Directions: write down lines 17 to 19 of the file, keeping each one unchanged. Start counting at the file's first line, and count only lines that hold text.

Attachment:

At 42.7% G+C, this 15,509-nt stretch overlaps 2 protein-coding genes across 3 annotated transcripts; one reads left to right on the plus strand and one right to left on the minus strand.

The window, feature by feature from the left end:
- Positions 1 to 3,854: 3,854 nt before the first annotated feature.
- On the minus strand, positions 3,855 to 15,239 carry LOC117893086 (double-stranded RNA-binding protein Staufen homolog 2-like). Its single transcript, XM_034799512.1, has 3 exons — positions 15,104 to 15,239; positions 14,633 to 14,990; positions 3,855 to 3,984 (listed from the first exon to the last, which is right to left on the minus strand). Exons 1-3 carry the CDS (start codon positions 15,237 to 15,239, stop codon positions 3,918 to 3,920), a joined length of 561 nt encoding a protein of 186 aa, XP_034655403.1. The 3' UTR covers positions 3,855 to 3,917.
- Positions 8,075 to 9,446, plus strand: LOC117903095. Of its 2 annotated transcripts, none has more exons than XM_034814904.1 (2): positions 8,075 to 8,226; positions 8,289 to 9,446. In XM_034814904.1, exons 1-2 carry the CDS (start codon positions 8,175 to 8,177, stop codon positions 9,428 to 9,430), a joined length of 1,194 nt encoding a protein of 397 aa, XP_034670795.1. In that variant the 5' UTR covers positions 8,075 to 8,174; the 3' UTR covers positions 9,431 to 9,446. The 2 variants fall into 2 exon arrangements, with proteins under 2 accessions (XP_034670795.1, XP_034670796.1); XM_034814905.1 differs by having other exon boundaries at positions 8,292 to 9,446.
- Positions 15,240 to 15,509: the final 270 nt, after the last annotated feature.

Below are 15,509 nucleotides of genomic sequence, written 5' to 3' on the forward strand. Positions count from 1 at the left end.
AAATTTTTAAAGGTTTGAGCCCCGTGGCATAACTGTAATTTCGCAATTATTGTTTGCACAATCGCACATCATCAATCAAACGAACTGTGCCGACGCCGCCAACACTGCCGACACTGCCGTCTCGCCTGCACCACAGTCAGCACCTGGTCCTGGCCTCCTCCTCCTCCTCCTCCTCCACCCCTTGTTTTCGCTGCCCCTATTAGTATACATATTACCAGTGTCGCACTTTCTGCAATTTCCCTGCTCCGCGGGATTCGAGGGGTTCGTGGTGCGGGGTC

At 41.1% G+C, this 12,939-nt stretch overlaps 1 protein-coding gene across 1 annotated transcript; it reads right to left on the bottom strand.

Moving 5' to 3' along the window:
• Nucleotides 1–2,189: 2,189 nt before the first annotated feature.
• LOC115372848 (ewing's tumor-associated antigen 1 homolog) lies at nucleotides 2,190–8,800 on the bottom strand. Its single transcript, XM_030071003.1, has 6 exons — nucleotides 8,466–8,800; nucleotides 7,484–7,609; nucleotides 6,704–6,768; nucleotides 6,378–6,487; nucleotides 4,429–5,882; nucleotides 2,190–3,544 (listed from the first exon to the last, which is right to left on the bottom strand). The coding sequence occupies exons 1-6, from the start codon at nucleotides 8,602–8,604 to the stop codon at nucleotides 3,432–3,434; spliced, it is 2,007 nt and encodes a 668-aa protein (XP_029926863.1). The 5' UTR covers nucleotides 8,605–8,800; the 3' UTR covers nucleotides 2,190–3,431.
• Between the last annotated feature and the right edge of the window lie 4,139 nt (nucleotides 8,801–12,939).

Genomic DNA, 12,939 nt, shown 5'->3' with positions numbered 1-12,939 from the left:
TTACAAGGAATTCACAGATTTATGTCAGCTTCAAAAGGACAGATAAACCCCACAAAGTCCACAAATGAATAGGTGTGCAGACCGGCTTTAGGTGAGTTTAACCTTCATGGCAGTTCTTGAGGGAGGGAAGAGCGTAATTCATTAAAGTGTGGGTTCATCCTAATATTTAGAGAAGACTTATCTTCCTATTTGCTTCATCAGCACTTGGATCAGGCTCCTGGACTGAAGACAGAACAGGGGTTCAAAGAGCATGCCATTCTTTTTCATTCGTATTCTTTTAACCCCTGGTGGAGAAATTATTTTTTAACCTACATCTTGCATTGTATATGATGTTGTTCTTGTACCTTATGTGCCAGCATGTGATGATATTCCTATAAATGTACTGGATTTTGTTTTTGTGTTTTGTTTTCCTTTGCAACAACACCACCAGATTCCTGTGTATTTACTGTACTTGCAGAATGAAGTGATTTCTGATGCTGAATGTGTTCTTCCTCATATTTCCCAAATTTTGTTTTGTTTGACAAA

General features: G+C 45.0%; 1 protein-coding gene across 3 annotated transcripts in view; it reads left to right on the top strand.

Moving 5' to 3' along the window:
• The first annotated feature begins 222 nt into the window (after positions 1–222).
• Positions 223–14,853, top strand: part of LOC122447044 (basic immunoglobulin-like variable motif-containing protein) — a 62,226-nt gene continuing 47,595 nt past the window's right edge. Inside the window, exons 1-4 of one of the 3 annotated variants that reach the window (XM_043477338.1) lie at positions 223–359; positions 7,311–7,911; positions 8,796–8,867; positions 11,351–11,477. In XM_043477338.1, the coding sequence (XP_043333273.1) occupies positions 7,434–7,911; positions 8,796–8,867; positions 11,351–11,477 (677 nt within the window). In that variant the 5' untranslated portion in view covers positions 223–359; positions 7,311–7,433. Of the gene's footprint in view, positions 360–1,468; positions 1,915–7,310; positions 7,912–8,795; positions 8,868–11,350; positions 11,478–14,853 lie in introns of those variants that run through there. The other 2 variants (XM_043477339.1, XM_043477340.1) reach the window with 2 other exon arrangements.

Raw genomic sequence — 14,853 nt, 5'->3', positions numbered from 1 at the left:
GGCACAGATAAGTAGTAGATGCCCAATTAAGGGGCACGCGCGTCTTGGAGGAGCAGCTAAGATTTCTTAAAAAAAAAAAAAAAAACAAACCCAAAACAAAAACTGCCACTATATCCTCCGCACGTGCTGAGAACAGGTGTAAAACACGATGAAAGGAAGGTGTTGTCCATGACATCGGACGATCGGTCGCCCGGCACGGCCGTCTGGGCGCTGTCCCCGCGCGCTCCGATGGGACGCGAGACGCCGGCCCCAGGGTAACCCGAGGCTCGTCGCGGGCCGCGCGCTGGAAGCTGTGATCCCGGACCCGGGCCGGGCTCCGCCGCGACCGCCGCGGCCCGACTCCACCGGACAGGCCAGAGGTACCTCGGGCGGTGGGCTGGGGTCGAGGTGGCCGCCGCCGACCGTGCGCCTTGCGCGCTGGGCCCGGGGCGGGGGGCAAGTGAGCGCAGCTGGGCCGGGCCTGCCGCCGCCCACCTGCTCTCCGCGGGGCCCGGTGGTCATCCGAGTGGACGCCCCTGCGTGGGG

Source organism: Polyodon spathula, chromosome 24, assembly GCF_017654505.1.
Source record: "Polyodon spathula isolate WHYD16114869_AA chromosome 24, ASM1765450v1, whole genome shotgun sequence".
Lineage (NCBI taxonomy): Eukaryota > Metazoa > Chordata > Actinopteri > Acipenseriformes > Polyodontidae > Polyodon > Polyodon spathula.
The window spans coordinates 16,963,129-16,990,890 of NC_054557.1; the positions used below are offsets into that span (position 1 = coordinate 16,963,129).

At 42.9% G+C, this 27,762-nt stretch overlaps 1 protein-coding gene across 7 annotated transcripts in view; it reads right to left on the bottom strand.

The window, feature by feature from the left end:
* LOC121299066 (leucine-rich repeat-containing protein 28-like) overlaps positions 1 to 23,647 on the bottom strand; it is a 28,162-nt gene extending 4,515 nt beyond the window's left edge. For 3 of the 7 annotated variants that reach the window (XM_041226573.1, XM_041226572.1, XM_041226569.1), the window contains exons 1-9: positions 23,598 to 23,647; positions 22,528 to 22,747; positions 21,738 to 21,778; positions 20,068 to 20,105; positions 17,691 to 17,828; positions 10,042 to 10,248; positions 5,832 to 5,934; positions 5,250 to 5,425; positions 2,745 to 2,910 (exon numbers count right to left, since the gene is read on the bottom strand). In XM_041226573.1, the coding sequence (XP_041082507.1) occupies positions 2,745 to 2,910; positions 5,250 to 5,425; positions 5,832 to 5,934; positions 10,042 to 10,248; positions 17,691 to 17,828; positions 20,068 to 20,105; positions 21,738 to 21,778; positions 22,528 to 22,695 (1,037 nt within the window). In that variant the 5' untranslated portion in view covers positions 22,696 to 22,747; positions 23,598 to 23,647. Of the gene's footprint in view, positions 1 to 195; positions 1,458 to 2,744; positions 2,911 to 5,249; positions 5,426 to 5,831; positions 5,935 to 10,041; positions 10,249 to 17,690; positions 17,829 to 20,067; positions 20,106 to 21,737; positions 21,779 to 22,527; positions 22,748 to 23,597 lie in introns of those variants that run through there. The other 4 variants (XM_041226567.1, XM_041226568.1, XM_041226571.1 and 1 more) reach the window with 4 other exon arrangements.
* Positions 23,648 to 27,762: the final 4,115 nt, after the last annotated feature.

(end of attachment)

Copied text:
Moving 5' to 3' along the window:
• The first annotated feature begins 222 nt into the window (after positions 1–222).
• Positions 223–14,853, top strand: part of LOC122447044 (basic immunoglobulin-like variable motif-containing protein) — a 62,226-nt gene continuing 47,595 nt past the window's right edge. Inside the window, exons 1-4 of one of the 3 annotated variants that reach the window (XM_043477338.1) lie at positions 223–359; positions 7,311–7,911; positions 8,796–8,867; positions 11,351–11,477. In XM_043477338.1, the coding sequence (XP_043333273.1) occupies positions 7,434–7,911; positions 8,796–8,867; positions 11,351–11,477 (677 nt within the window). In that variant the 5' untranslated portion in view covers positions 223–359; positions 7,311–7,433. Of the gene's footprint in view, positions 360–1,468; positions 1,915–7,310; positions 7,912–8,795; positions 8,868–11,350; positions 11,478–14,853 lie in introns of those variants that run through there. The other 2 variants (XM_043477339.1, XM_043477340.1) reach the window with 2 other exon arrangements.